Uber has cemented itself as an integral part of urban life in many countries around the world. Since its founding 2009, it has become one of the most successful ride-hailing apps along with Grab and Lyft.
But just as everything that comes up must come down, it looks like the company has reached its peak and is on the way to a decline. That is if its executives’ recent moves are an indicative factor of its future.
The company recently laid off a quarter of its workforce amidst the shutdown caused by the coronavirus pandemic. This second round of layoffs came just weeks after it let go of 14% of its global workforce.
The bad news didn’t end there, though. The announcement was also accompanied by a statement saying that Jill Hazelbaker, one of Uber’s senior vice presidents, has decided to sell half of her stake in the company.
Documents revealed that she earned $8.6 million from the sale. As you can expect, Hazelbaker’s move was met with suspicion.
For starters, the trade didn’t qualify under a rule that allows stockholders to sell their shares without violating insider trading rules or leaving the impression that they’ve lost confidence in the company.
Second, the size of the transaction was deemed to be unusual as well. She reportedly made the sale in four parts between May 21 to May 25.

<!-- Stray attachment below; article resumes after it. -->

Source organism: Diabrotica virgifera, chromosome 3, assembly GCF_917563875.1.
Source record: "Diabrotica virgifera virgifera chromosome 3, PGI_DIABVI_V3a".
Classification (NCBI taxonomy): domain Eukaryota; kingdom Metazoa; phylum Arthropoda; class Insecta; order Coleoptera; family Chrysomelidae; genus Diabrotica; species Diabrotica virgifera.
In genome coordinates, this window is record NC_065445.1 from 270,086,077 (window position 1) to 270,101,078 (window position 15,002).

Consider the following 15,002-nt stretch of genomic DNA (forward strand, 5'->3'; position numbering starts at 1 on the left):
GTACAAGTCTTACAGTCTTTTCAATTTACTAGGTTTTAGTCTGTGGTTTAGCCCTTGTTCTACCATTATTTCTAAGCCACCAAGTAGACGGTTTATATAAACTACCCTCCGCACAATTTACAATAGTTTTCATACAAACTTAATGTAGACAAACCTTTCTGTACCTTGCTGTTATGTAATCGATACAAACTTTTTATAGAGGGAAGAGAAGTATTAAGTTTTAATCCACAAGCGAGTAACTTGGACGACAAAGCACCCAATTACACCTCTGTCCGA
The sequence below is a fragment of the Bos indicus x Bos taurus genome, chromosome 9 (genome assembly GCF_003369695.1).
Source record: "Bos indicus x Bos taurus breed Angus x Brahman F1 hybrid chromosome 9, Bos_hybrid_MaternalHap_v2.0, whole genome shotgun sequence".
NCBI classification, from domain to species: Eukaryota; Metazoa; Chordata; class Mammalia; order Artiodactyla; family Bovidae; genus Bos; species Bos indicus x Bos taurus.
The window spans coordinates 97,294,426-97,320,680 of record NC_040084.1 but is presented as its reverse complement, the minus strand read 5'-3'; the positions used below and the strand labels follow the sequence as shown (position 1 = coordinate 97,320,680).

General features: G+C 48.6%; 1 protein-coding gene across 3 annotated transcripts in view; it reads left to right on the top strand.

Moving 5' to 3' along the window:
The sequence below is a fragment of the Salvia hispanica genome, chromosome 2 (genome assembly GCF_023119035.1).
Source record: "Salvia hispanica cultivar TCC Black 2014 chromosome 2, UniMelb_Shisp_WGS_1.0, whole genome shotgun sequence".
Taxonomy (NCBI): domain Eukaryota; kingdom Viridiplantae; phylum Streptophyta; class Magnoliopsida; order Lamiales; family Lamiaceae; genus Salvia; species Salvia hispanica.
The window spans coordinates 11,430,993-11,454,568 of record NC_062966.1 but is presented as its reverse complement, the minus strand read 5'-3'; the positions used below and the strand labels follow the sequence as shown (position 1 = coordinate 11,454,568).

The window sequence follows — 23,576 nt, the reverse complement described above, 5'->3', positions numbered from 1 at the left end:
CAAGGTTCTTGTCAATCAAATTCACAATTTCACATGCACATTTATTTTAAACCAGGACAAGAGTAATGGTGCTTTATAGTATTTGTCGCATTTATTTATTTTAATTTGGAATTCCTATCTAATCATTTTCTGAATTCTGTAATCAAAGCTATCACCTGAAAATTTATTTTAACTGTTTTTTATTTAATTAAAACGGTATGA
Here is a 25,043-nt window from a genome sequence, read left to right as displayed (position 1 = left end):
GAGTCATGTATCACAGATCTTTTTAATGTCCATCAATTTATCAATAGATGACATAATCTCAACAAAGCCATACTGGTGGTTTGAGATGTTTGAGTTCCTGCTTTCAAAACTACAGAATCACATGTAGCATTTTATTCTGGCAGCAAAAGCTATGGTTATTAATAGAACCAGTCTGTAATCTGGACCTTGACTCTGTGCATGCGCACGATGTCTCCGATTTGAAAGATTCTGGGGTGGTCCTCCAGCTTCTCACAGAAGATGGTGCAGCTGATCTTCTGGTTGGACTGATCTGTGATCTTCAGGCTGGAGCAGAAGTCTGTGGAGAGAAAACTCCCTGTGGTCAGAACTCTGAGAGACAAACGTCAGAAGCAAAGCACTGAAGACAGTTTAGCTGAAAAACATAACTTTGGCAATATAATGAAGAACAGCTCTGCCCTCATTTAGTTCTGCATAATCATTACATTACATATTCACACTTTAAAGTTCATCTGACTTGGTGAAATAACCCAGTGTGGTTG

Now, remaining Uber employees are beginning to be concerned about the company’s future. Some are even speculating that Hazelbaker, the current longest-serving executive at Uber, is gearing up to resign altogether.
It’s also worth noting that she has never cashed her shares until recently. Hazelbaker is the last remaining executive from the time of ex-CEO Travis Kalanick.
She isn’t the only notable shareholder who has decided to sell her stocks. Garret Camp, the app’s co-founder, has sold $69.6 million of his own since the pandemic hit the United States.
And before that, Camp stepped down from his position on the company’s board at the end of March. The Canadian billionaire shared that he remains involved in Uber’s product strategy development as he felt he is most helpful in this position.
Meanwhile, he switched to an ‘observer’ role on the board.